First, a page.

Managers in companies often feel that they are jack of all trades.
At times they must be foremen. At other times they need to be Human Resource directors. They may be process engineers, designers, production planners, programmers, schedulers, set-up men, inspectors, consultants, trainers, writers and may other specialists. Every day they wear as many hats as are needed by their companies.
Still, I offer one more hat that many managers should wear. They should wear a resource manager's hat.
A resource manager is a person that specializes in getting the most out of a company's facilities, equipment and personnel. He (or she) seeks to maximize the utility of every resource and to consider what additional resources would improve the company's efficiency, productivity and capabilities. In essence the resource manager improves the company by making the most out of available resources.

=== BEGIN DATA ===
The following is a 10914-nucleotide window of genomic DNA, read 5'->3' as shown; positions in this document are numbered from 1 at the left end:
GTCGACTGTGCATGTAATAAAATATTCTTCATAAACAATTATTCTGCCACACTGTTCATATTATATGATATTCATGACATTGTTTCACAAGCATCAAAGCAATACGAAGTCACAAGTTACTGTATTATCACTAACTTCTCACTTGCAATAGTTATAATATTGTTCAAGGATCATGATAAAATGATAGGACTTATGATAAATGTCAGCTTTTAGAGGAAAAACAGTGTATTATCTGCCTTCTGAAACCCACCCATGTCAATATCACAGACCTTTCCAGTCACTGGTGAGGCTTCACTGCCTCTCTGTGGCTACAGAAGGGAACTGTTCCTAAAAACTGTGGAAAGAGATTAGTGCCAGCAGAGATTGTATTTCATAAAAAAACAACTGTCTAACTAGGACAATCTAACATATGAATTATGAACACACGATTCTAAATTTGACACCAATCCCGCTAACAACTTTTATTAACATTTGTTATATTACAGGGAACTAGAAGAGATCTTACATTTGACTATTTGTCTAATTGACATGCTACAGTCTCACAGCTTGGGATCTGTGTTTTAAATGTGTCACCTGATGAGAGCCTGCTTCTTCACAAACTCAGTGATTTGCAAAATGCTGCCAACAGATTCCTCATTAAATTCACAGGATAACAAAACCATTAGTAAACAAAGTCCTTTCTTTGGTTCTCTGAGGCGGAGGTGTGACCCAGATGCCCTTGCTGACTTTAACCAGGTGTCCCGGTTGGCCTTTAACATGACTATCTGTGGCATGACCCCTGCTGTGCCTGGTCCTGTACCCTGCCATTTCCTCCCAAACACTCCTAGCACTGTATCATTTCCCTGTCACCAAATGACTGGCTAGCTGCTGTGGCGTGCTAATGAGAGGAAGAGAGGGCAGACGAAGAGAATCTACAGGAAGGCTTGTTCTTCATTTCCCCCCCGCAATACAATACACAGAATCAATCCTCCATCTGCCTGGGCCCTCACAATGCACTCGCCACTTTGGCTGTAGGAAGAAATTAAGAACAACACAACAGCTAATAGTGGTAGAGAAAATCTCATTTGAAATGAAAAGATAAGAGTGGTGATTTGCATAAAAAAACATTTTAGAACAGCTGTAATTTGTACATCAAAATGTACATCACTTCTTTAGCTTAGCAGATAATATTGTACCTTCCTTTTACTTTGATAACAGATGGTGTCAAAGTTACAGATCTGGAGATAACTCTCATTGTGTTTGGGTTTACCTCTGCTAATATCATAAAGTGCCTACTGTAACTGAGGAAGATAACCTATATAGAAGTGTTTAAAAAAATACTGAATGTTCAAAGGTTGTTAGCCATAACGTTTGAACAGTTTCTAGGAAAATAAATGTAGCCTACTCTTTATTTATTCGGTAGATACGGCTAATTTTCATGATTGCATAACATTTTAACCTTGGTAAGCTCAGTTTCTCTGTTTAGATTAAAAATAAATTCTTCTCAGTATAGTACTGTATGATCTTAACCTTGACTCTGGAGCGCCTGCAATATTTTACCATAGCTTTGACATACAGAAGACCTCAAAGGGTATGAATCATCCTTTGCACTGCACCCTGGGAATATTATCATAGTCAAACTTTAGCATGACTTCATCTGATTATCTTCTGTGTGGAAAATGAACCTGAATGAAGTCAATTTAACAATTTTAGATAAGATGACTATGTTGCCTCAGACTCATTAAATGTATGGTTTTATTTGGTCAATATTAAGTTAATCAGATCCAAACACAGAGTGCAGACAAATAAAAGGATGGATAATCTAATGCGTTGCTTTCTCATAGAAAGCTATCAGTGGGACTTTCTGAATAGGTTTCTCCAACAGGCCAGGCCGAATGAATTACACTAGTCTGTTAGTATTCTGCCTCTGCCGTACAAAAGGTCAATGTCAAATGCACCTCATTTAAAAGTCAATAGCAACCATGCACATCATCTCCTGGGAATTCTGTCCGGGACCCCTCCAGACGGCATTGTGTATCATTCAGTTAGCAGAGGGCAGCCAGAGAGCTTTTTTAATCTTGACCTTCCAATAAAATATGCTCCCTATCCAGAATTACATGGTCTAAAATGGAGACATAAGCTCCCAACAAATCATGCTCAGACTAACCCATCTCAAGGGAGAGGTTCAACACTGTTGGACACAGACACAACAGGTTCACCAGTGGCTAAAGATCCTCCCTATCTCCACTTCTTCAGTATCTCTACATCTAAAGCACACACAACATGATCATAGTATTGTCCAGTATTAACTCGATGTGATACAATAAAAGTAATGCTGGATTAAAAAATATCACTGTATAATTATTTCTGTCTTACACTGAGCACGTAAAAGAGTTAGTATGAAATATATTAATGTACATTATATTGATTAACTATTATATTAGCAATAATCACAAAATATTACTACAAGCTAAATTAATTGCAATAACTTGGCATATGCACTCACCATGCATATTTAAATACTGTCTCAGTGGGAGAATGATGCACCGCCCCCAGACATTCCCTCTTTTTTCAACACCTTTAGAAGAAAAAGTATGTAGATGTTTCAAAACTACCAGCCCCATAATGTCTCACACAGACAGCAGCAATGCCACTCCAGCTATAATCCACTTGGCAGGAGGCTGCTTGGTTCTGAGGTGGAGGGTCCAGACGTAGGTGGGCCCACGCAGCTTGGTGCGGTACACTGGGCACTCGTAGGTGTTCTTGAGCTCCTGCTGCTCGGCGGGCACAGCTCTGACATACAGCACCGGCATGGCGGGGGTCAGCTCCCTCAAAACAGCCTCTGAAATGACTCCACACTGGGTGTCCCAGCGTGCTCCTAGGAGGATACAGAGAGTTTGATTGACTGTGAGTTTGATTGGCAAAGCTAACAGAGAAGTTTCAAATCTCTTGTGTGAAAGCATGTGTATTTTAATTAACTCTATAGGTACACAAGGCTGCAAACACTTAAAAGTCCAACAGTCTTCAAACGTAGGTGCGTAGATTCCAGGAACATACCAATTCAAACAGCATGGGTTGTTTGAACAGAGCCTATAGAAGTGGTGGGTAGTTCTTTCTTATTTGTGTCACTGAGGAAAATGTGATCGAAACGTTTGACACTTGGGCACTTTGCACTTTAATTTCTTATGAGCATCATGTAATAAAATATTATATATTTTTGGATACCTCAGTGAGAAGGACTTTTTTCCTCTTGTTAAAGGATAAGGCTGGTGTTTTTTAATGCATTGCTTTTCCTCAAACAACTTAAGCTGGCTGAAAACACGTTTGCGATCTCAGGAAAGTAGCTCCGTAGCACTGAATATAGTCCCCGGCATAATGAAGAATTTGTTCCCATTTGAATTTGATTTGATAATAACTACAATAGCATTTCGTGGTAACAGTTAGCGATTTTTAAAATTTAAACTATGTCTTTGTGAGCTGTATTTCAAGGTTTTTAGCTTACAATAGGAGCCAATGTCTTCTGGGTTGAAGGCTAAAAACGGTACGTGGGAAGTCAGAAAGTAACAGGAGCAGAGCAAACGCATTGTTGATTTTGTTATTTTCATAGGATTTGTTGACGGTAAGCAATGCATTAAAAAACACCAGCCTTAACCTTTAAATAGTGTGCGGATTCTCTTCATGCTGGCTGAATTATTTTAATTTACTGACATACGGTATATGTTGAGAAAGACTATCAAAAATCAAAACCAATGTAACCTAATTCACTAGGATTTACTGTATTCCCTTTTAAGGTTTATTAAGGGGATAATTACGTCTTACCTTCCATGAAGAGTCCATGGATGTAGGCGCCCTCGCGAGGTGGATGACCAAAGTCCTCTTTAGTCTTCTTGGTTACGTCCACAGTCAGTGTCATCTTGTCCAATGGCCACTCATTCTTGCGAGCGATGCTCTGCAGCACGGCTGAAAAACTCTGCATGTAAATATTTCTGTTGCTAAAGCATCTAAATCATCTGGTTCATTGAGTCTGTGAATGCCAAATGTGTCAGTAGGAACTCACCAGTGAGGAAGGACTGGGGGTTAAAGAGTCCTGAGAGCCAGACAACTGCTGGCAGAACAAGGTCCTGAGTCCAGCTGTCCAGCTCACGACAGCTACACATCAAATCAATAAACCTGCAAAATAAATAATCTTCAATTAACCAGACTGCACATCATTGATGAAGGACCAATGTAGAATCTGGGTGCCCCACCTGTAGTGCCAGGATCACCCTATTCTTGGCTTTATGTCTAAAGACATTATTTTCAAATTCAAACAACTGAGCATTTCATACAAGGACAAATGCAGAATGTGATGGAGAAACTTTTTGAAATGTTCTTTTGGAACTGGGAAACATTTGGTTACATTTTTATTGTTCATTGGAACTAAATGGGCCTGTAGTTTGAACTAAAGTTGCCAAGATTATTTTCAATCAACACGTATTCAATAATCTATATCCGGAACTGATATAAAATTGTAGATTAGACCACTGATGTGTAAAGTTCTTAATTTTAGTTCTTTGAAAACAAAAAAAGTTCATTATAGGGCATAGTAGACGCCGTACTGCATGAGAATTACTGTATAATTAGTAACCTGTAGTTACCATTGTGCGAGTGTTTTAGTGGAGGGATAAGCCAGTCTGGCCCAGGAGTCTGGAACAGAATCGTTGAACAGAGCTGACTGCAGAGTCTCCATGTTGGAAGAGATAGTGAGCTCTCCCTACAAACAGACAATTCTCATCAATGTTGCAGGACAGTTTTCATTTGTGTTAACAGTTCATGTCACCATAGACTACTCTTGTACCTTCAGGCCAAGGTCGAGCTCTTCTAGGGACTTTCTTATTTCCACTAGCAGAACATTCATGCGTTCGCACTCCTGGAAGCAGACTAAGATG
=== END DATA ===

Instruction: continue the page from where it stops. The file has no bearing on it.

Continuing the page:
If the resource manager does his (her) job right, the company will realize the following benefits:
1-the company's capacity will grow,
2-the company's production will grow,
3-personnel will produce more per hour,
4-the workspace will be organized for efficiency,
5-the work environment will complement the workers' capabilities and
6-profits will grow.
I have been told by many of my customers that they, as good managers, already optimize their facilities, equipment and personnel. They are convinced that every day they are constantly aware of the shortcomings of their resources and, when they get more time or more money, they will make the appropriate changes.